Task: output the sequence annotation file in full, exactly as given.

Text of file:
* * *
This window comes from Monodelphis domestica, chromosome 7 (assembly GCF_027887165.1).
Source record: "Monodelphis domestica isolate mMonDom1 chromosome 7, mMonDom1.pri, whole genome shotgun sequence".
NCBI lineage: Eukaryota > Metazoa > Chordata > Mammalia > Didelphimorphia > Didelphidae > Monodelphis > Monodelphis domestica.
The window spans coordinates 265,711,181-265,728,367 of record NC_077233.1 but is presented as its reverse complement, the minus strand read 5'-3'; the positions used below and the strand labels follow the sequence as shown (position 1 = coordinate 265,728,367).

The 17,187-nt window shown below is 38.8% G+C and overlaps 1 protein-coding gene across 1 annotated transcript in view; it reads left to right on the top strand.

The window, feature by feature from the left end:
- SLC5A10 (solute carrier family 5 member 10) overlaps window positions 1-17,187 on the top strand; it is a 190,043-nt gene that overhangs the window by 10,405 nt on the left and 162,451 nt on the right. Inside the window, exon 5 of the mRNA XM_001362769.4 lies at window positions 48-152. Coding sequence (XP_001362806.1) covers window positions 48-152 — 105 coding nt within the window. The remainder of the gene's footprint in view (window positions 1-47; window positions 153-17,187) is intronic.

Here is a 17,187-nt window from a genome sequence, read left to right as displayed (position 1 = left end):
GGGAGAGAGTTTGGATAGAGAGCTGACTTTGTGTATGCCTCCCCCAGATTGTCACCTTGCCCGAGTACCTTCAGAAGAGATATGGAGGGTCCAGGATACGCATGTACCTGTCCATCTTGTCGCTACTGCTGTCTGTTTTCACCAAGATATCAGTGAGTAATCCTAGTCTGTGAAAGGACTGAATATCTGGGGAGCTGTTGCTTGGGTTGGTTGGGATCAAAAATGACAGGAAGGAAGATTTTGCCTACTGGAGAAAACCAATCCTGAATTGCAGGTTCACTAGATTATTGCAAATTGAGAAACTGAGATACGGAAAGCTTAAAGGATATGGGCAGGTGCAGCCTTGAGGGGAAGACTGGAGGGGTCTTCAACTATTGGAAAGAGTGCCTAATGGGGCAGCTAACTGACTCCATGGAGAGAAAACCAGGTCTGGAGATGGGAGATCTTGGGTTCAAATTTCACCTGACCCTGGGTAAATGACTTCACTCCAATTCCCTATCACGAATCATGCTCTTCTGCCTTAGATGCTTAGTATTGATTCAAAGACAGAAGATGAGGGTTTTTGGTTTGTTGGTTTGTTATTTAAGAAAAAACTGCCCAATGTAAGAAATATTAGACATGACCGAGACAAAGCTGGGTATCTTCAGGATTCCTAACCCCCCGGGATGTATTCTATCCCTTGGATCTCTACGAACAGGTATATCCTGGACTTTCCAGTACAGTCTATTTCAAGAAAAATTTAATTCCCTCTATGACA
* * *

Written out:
This window comes from Monodelphis domestica, chromosome 7 (assembly GCF_027887165.1).
Source record: "Monodelphis domestica isolate mMonDom1 chromosome 7, mMonDom1.pri, whole genome shotgun sequence".
NCBI lineage: Eukaryota > Metazoa > Chordata > Mammalia > Didelphimorphia > Didelphidae > Monodelphis > Monodelphis domestica.
The window spans coordinates 265,711,181-265,728,367 of record NC_077233.1 but is presented as its reverse complement, the minus strand read 5'-3'; the positions used below and the strand labels follow the sequence as shown (position 1 = coordinate 265,728,367).

The 17,187-nt window shown below is 38.8% G+C and overlaps 1 protein-coding gene across 1 annotated transcript in view; it reads left to right on the top strand.

The window, feature by feature from the left end:
- SLC5A10 (solute carrier family 5 member 10) overlaps window positions 1-17,187 on the top strand; it is a 190,043-nt gene that overhangs the window by 10,405 nt on the left and 162,451 nt on the right. Inside the window, exon 5 of the mRNA XM_001362769.4 lies at window positions 48-152. Coding sequence (XP_001362806.1) covers window positions 48-152 — 105 coding nt within the window. The remainder of the gene's footprint in view (window positions 1-47; window positions 153-17,187) is intronic.

Here is a 17,187-nt window from a genome sequence, read left to right as displayed (position 1 = left end):
GGGAGAGAGTTTGGATAGAGAGCTGACTTTGTGTATGCCTCCCCCAGATTGTCACCTTGCCCGAGTACCTTCAGAAGAGATATGGAGGGTCCAGGATACGCATGTACCTGTCCATCTTGTCGCTACTGCTGTCTGTTTTCACCAAGATATCAGTGAGTAATCCTAGTCTGTGAAAGGACTGAATATCTGGGGAGCTGTTGCTTGGGTTGGTTGGGATCAAAAATGACAGGAAGGAAGATTTTGCCTACTGGAGAAAACCAATCCTGAATTGCAGGTTCACTAGATTATTGCAAATTGAGAAACTGAGATACGGAAAGCTTAAAGGATATGGGCAGGTGCAGCCTTGAGGGGAAGACTGGAGGGGTCTTCAACTATTGGAAAGAGTGCCTAATGGGGCAGCTAACTGACTCCATGGAGAGAAAACCAGGTCTGGAGATGGGAGATCTTGGGTTCAAATTTCACCTGACCCTGGGTAAATGACTTCACTCCAATTCCCTATCACGAATCATGCTCTTCTGCCTTAGATGCTTAGTATTGATTCAAAGACAGAAGATGAGGGTTTTTGGTTTGTTGGTTTGTTATTTAAGAAAAAACTGCCCAATGTAAGAAATATTAGACATGACCGAGACAAAGCTGGGTATCTTCAGGATTCCTAACCCCCCGGGATGTATTCTATCCCTTGGATCTCTACGAACAGGTATATCCTGGACTTTCCAGTACAGTCTATTTCAAGAAAAATTTAATTCCCTCTATGACA